You may have read the scathing report of how a Best Buy manager dismissed the company’s customer service presence on Twitter (the @Twelpforce) as "just social media," and how he regarded the customer service advice offered through Twitter as “It could be anybody.”
Today in my Twitter feed, I noticed a comment that reminded me of this incident and how businesses can truly utilize social media as a real-time customer service portal. There is no holding on the telephone, no automated menus to navigate, and a personalized, thoughtful response (often) on the other end. Social and customer service are a natural marriage.
Here is what I witnessed and how companies handled concerns:
@tcuf*** (I will shorten the cutomer's full handle for anonymity's sake) said: “Leaving @NM_News (Northwestern Mutual life insurance)...they don't take care of their customers.”
Within an hour, @NM_News replied with: “@tcuf**** We saw your tweet and we'd like to help. Can you please send an email to firstname.lastname@example.org so we can chat?”
NM_News offered a great, timely response, delivered without pointing blame, offering a solution to the customer and a portal to resolve the issue. This is where social media monitoring has to be a crucial part of your social business plan. Twitter, Facebook and LinkedIn are not solely valuable for their part in customer acquisition, but more importantly, customer retention. A colleague said to me earlier today, “Customer retention is five times more important that customer acquisition.”(Acquisition is pretty awesome, too, though!)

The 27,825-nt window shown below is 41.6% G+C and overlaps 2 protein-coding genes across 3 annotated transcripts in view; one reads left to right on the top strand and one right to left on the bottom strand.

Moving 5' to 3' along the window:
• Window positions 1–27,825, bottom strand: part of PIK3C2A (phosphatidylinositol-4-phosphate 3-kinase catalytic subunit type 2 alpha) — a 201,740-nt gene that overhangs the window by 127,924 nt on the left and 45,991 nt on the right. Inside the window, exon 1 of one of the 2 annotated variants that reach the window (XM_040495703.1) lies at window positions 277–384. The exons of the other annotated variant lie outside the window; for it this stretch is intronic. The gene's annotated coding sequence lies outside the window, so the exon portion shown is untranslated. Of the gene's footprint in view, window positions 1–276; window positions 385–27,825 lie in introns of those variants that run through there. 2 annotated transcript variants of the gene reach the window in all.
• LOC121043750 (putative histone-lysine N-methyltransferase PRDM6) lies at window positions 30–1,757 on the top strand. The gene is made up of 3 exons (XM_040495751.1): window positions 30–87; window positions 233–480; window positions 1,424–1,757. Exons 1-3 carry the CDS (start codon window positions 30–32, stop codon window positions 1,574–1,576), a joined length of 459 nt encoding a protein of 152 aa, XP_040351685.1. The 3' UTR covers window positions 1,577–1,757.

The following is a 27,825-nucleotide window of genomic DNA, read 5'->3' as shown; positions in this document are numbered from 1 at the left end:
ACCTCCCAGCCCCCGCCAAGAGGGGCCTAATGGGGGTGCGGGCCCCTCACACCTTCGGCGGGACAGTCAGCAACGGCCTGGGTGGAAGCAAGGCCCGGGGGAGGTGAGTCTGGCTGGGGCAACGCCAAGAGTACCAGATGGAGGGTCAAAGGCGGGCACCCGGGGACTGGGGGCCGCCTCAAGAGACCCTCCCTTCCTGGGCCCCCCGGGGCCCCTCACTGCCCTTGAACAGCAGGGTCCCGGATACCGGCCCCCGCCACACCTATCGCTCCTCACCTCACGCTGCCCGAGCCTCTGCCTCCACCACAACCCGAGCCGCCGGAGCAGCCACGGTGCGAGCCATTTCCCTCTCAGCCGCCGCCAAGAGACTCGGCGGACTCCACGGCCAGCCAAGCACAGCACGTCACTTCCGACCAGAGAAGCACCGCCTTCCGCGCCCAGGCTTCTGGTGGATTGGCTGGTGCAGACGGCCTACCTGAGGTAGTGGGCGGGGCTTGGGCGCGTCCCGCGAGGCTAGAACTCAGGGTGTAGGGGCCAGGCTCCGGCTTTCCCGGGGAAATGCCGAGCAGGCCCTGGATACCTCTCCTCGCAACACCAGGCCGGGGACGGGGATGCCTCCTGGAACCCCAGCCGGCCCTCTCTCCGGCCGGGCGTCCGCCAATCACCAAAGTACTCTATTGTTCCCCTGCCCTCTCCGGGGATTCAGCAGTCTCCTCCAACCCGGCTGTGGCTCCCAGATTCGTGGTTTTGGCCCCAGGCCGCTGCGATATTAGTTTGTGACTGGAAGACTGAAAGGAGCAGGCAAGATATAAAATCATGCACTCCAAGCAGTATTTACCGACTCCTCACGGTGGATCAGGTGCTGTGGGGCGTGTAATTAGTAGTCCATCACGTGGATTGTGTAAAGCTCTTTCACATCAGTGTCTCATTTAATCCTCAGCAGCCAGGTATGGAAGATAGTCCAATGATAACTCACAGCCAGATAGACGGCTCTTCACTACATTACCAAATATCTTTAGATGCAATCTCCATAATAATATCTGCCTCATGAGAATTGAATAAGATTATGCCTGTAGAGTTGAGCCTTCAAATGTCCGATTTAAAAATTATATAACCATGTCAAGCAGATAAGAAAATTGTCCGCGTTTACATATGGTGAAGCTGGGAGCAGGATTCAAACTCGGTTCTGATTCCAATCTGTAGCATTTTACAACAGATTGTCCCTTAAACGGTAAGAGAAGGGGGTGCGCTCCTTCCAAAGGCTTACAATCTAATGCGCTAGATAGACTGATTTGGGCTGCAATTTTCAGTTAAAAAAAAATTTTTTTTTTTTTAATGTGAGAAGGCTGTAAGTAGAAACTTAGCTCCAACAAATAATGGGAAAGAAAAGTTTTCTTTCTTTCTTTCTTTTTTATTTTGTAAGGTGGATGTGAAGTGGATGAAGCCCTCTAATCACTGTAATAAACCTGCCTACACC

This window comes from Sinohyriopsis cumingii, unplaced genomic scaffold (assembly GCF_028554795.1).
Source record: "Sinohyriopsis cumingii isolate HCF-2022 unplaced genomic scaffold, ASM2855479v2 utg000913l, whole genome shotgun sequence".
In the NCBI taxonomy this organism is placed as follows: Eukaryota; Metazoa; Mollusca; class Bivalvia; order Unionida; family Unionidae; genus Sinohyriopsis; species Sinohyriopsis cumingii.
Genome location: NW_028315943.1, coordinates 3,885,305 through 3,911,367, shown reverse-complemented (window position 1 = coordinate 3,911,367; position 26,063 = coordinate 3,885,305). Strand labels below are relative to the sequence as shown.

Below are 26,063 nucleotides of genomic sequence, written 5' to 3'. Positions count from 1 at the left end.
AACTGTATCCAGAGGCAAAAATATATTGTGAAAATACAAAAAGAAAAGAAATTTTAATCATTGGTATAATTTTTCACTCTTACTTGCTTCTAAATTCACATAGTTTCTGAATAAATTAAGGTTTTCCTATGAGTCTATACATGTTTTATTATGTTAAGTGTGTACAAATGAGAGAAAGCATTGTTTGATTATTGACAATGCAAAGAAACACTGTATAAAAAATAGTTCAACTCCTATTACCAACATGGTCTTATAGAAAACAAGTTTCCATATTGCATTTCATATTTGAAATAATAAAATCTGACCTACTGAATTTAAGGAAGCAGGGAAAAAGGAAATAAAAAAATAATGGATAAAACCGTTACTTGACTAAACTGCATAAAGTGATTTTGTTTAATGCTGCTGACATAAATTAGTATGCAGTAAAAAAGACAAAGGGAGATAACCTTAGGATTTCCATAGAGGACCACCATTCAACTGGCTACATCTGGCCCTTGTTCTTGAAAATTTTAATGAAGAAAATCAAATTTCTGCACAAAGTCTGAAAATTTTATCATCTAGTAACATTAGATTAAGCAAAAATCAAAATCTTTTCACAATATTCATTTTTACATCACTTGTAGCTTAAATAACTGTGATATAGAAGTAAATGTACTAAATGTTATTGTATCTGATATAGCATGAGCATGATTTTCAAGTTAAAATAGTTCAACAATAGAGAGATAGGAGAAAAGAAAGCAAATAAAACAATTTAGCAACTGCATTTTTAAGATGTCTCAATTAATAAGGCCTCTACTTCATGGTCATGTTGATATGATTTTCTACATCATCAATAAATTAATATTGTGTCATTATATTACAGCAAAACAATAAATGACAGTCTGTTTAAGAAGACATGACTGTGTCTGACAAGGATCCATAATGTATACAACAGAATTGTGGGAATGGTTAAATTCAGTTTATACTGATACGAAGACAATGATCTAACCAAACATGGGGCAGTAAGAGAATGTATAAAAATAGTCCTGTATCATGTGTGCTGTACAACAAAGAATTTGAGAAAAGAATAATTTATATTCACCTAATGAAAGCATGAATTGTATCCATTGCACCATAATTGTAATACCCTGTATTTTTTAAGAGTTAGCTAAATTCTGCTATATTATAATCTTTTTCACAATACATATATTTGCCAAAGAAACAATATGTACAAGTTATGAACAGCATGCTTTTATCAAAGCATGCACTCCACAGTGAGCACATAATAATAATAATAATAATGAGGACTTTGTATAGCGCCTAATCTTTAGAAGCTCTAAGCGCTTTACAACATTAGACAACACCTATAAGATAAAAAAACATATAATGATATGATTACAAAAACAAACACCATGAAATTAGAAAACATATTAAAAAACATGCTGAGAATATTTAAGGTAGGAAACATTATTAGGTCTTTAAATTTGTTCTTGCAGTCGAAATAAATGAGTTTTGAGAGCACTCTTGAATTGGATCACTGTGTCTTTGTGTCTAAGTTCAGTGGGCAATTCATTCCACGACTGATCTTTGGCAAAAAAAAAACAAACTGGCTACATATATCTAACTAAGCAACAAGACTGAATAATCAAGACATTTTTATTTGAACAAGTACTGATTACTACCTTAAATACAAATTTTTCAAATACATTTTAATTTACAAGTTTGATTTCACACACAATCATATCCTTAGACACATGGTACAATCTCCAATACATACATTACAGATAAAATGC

I saw another response to a customer complaint, and I jumped over to @Dani***’s page, where he made the comment that @1800Flowers was really getting pummeled on Twitter via their @ mentions (the day after Valentines day, I did not find this too surprising). So I hopped over to the @1800Flowers Twitter page, and took a look at what people had to say and how the company was handling it.
@rand**** expressed his Valentines woes: “@1800Flowers Paid for guaranteed Feb 14 delivery but nothing show up at all & its now Wed at 2pm and still nothing. CS line hangs up on me”
But @1800flowers swooped in with a solution: “@Rand***I'm very sorry. Pls follow/dm w/ ord issue, ord #, ur name, recipient's name, del date. Thx! We appreciate ur patience-Tene”
In non Twitspeak: “I am very sorry. Please follow with a Direct Message with order issue, order number, your name, recipient’s name and delivery date. Thanks! We appreciate your patience, Tene (the person handling the business Twitter feed).”
It is worth mentioning, as @rand**** did in a follow-up tweet (@1800Flowers ok...tried DM but you are not following me), that you cannot Direct Message someone that is not following you on Twitter. The fact remains that 1800Flowers is taking the time to respond to every tweet the day after Valentines Day (trust me, there are a lot).
Try it, search for your favorite (or least favorite) business and see what people are saying about them, and how the company is handling it. A little bad press is an opporunity to showthat your company is putting the right foot forward to resolve the issue, and can turn a bad word about your company into a chance to retain another customer, rather than them leaving without saying anything.
We tweet from @SourceLink, and we always have an ear out for community feedback (hopefully all good things ;) Follow us and always feel free to share your experience with us.